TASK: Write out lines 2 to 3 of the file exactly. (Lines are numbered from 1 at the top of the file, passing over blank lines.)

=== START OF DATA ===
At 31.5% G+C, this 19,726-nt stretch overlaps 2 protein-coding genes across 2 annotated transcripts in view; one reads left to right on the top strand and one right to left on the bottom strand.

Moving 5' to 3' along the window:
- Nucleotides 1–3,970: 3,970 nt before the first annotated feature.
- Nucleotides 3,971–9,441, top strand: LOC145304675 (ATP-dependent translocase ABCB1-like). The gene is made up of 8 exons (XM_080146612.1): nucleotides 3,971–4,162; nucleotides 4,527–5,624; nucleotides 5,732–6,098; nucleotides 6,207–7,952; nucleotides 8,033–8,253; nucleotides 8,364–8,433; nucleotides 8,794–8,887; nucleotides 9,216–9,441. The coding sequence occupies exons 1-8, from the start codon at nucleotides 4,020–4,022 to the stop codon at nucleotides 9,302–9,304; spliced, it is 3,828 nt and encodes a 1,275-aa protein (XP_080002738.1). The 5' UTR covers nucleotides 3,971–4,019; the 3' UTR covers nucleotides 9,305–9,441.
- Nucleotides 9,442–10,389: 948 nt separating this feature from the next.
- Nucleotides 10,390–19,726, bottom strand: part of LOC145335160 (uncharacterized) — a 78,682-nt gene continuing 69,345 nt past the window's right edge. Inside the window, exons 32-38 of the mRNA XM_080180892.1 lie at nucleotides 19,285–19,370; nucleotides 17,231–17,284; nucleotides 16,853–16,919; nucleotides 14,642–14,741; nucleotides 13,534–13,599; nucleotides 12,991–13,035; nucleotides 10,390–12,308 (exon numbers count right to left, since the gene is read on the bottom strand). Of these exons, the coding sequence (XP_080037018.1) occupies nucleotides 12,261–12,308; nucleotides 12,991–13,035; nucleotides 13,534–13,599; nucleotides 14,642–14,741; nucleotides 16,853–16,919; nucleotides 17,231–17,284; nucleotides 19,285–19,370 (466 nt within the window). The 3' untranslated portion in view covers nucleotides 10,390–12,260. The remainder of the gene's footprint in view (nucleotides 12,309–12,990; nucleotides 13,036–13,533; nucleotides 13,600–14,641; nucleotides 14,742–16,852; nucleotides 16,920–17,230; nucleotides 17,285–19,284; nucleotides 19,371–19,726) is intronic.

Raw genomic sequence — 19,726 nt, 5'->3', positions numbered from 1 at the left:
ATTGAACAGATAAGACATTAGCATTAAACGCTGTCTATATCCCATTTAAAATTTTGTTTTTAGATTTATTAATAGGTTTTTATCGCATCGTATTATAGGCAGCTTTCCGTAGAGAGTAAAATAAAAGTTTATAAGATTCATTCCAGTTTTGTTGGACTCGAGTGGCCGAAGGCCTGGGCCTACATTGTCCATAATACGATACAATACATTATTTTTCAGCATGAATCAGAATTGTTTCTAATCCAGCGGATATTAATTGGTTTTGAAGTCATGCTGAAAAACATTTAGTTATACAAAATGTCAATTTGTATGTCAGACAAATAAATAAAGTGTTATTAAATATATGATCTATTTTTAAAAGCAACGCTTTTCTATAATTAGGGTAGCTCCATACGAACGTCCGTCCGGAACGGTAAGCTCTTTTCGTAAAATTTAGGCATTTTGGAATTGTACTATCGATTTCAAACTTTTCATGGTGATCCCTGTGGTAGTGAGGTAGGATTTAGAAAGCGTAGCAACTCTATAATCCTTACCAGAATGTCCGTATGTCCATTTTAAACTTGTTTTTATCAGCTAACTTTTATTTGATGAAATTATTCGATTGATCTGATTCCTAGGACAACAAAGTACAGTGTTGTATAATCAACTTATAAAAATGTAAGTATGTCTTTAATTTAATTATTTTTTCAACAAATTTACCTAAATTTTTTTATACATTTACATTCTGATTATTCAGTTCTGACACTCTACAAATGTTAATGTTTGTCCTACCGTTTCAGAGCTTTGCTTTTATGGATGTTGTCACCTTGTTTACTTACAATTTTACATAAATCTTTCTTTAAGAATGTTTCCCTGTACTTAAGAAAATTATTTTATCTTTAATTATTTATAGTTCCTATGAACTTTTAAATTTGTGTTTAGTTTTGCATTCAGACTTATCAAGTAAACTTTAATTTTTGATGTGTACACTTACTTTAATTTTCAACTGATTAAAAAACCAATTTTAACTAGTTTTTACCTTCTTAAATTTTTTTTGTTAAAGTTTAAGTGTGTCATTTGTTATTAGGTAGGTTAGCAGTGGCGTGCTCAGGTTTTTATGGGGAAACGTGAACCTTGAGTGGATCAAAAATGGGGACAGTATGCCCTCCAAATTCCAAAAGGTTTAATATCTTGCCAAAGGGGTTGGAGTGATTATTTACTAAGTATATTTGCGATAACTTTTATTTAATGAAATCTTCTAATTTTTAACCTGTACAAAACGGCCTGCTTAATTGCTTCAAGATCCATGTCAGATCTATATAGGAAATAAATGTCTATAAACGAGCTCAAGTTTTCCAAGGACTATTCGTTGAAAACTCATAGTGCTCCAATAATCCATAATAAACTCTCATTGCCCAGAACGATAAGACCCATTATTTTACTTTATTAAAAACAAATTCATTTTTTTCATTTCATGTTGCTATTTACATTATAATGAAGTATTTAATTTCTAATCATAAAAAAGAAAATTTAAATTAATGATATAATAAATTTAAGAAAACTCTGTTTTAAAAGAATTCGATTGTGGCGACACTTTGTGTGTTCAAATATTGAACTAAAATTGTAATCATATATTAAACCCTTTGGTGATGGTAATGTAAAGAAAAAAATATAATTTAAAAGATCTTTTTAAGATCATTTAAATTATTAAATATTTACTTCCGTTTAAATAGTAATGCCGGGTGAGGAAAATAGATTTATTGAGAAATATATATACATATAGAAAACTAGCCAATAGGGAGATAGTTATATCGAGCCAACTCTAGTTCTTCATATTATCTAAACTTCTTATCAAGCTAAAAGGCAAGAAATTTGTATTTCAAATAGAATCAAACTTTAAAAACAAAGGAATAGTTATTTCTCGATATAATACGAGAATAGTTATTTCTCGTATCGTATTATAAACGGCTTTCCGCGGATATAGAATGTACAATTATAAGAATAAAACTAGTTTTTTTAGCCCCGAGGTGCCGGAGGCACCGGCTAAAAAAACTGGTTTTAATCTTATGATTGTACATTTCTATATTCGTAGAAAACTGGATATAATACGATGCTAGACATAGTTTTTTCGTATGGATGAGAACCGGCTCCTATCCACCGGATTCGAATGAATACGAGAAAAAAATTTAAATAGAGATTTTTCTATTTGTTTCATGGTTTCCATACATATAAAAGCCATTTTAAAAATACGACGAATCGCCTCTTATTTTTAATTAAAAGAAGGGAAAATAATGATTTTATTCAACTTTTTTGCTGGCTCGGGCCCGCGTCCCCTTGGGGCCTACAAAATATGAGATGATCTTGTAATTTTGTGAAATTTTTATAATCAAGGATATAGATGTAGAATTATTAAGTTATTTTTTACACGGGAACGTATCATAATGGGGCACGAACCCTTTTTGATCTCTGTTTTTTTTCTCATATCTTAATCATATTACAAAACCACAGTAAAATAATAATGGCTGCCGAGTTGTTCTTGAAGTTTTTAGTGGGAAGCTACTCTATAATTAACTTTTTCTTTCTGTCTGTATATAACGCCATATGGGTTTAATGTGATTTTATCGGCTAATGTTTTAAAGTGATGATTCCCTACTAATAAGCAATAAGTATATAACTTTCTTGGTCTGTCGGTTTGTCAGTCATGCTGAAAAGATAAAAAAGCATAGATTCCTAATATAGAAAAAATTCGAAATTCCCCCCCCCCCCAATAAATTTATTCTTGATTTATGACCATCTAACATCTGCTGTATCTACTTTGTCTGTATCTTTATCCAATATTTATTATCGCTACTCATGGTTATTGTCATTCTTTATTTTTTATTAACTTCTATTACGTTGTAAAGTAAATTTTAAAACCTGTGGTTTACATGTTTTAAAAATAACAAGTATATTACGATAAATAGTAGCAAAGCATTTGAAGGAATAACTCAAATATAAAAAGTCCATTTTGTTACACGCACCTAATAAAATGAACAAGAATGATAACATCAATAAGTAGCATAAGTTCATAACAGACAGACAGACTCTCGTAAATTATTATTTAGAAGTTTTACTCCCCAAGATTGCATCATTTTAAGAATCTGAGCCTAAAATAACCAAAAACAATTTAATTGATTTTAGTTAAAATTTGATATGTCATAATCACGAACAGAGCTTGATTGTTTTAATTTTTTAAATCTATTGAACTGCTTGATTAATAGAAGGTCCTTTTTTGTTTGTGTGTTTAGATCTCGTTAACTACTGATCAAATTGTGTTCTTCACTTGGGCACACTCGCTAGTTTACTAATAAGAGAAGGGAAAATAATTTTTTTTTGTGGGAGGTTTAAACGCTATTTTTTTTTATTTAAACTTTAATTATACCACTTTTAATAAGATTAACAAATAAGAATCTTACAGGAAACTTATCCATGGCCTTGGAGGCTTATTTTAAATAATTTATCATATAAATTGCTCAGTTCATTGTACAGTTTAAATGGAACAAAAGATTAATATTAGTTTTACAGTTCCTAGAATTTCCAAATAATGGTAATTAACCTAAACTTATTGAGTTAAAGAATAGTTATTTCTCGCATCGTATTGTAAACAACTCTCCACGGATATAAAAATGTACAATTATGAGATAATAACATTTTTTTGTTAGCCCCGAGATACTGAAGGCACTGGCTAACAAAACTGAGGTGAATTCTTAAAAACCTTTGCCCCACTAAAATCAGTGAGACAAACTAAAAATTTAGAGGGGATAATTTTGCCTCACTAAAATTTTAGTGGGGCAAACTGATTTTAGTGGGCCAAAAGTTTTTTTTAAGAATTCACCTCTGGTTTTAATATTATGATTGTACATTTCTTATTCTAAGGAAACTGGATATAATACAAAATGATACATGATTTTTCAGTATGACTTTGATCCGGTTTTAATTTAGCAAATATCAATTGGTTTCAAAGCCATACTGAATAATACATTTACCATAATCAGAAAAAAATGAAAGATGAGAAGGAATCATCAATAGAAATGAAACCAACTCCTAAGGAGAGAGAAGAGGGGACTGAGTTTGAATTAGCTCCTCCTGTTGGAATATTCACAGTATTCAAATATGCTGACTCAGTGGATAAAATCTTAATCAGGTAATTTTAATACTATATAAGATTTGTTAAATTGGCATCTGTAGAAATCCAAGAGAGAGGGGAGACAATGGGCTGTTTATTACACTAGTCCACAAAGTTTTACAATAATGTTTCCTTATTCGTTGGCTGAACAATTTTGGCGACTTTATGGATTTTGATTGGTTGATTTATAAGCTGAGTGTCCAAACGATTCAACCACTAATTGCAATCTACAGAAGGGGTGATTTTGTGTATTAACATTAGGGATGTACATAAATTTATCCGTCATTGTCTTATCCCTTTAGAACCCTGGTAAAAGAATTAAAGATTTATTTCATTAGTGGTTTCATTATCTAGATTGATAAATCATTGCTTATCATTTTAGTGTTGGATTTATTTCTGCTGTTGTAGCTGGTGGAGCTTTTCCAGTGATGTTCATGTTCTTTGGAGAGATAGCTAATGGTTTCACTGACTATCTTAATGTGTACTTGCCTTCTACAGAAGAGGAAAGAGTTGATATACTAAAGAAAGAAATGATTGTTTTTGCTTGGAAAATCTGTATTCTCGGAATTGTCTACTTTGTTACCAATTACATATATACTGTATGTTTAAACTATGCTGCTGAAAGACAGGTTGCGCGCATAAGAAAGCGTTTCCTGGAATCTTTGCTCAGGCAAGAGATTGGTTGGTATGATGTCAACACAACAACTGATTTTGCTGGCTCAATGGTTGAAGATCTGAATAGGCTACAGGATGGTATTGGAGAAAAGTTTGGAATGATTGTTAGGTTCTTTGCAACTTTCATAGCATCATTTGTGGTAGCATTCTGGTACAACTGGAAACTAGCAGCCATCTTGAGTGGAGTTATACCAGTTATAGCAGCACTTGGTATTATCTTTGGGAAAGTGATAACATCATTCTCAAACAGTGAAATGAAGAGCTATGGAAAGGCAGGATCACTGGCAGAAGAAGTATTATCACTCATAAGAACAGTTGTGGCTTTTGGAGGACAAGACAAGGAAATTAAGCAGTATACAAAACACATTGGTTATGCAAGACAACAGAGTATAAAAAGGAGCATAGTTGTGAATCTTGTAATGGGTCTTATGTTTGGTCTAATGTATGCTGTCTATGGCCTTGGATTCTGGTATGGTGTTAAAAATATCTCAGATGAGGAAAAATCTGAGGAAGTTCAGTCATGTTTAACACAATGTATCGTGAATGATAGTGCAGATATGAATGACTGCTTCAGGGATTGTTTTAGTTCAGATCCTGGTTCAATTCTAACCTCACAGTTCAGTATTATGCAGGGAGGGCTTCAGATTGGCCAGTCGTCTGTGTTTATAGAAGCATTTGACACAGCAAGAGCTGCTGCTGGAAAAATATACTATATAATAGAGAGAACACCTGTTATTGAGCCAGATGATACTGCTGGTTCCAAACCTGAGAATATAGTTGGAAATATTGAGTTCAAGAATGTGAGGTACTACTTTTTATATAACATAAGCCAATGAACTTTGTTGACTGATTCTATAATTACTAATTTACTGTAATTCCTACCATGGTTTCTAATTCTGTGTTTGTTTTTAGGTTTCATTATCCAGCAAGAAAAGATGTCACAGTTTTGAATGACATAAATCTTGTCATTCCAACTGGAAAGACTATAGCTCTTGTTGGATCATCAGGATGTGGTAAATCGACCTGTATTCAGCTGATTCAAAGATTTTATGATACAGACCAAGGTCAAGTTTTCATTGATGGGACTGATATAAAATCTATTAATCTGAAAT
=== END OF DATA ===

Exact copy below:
Moving 5' to 3' along the window:
- Nucleotides 1–3,970: 3,970 nt before the first annotated feature.